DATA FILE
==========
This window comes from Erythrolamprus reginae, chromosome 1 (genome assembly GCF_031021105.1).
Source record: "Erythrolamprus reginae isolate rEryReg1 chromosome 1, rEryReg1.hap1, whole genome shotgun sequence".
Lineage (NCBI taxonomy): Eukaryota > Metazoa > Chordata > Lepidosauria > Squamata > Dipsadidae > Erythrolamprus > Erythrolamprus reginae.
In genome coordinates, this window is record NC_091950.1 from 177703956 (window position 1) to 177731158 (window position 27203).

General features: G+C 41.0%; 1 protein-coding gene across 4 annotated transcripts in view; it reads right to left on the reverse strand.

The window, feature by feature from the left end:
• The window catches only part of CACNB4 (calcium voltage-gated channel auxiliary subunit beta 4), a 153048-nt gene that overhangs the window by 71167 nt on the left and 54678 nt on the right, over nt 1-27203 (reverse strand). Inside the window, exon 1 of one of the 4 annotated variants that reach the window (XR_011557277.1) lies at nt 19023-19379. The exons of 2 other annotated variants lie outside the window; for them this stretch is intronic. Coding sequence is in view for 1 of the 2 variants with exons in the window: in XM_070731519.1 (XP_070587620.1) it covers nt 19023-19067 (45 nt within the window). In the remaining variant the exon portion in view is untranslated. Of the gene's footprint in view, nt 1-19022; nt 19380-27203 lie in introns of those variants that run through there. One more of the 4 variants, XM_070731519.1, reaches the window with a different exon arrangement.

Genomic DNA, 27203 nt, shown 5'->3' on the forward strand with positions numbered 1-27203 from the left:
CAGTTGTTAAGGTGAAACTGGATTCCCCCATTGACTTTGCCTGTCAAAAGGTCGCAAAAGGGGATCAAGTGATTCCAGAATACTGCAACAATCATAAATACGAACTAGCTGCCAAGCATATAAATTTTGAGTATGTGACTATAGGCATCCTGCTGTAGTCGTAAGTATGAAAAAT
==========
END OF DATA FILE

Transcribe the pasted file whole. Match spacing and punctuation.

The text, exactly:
This window comes from Erythrolamprus reginae, chromosome 1 (genome assembly GCF_031021105.1).
Source record: "Erythrolamprus reginae isolate rEryReg1 chromosome 1, rEryReg1.hap1, whole genome shotgun sequence".
Lineage (NCBI taxonomy): Eukaryota > Metazoa > Chordata > Lepidosauria > Squamata > Dipsadidae > Erythrolamprus > Erythrolamprus reginae.
In genome coordinates, this window is record NC_091950.1 from 177703956 (window position 1) to 177731158 (window position 27203).

General features: G+C 41.0%; 1 protein-coding gene across 4 annotated transcripts in view; it reads right to left on the reverse strand.

The window, feature by feature from the left end:
• The window catches only part of CACNB4 (calcium voltage-gated channel auxiliary subunit beta 4), a 153048-nt gene that overhangs the window by 71167 nt on the left and 54678 nt on the right, over nt 1-27203 (reverse strand). Inside the window, exon 1 of one of the 4 annotated variants that reach the window (XR_011557277.1) lies at nt 19023-19379. The exons of 2 other annotated variants lie outside the window; for them this stretch is intronic. Coding sequence is in view for 1 of the 2 variants with exons in the window: in XM_070731519.1 (XP_070587620.1) it covers nt 19023-19067 (45 nt within the window). In the remaining variant the exon portion in view is untranslated. Of the gene's footprint in view, nt 1-19022; nt 19380-27203 lie in introns of those variants that run through there. One more of the 4 variants, XM_070731519.1, reaches the window with a different exon arrangement.

Genomic DNA, 27203 nt, shown 5'->3' on the forward strand with positions numbered 1-27203 from the left:
CAGTTGTTAAGGTGAAACTGGATTCCCCCATTGACTTTGCCTGTCAAAAGGTCGCAAAAGGGGATCAAGTGATTCCAGAATACTGCAACAATCATAAATACGAACTAGCTGCCAAGCATATAAATTTTGAGTATGTGACTATAGGCATCCTGCTGTAGTCGTAAGTATGAAAAAT